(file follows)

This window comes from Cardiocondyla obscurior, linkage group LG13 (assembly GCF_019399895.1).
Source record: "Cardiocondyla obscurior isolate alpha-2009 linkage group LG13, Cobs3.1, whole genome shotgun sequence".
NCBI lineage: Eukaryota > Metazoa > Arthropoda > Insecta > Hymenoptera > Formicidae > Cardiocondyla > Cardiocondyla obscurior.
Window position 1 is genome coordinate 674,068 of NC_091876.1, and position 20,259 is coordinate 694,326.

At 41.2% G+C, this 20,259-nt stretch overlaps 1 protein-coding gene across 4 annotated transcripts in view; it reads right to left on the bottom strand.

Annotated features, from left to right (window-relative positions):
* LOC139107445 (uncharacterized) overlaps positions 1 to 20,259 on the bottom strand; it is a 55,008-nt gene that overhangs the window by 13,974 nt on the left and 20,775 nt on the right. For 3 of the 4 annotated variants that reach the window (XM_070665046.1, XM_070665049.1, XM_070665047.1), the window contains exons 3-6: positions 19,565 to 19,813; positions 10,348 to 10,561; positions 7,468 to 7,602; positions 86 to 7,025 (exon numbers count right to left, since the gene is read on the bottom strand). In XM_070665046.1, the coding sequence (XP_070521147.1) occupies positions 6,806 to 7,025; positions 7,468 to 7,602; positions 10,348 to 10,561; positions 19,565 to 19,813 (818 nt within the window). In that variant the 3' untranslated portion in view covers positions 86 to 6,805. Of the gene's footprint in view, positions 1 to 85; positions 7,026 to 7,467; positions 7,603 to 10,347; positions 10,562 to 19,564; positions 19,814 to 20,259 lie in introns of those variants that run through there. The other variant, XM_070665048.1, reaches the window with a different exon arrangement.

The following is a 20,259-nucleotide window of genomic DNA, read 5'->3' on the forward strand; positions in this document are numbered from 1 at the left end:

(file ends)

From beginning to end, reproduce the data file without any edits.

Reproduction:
This window comes from Cardiocondyla obscurior, linkage group LG13 (assembly GCF_019399895.1).
Source record: "Cardiocondyla obscurior isolate alpha-2009 linkage group LG13, Cobs3.1, whole genome shotgun sequence".
NCBI lineage: Eukaryota > Metazoa > Arthropoda > Insecta > Hymenoptera > Formicidae > Cardiocondyla > Cardiocondyla obscurior.
Window position 1 is genome coordinate 674,068 of NC_091876.1, and position 20,259 is coordinate 694,326.

At 41.2% G+C, this 20,259-nt stretch overlaps 1 protein-coding gene across 4 annotated transcripts in view; it reads right to left on the bottom strand.

Annotated features, from left to right (window-relative positions):
* LOC139107445 (uncharacterized) overlaps positions 1 to 20,259 on the bottom strand; it is a 55,008-nt gene that overhangs the window by 13,974 nt on the left and 20,775 nt on the right. For 3 of the 4 annotated variants that reach the window (XM_070665046.1, XM_070665049.1, XM_070665047.1), the window contains exons 3-6: positions 19,565 to 19,813; positions 10,348 to 10,561; positions 7,468 to 7,602; positions 86 to 7,025 (exon numbers count right to left, since the gene is read on the bottom strand). In XM_070665046.1, the coding sequence (XP_070521147.1) occupies positions 6,806 to 7,025; positions 7,468 to 7,602; positions 10,348 to 10,561; positions 19,565 to 19,813 (818 nt within the window). In that variant the 3' untranslated portion in view covers positions 86 to 6,805. Of the gene's footprint in view, positions 1 to 85; positions 7,026 to 7,467; positions 7,603 to 10,347; positions 10,562 to 19,564; positions 19,814 to 20,259 lie in introns of those variants that run through there. The other variant, XM_070665048.1, reaches the window with a different exon arrangement.

The following is a 20,259-nucleotide window of genomic DNA, read 5'->3' on the forward strand; positions in this document are numbered from 1 at the left end: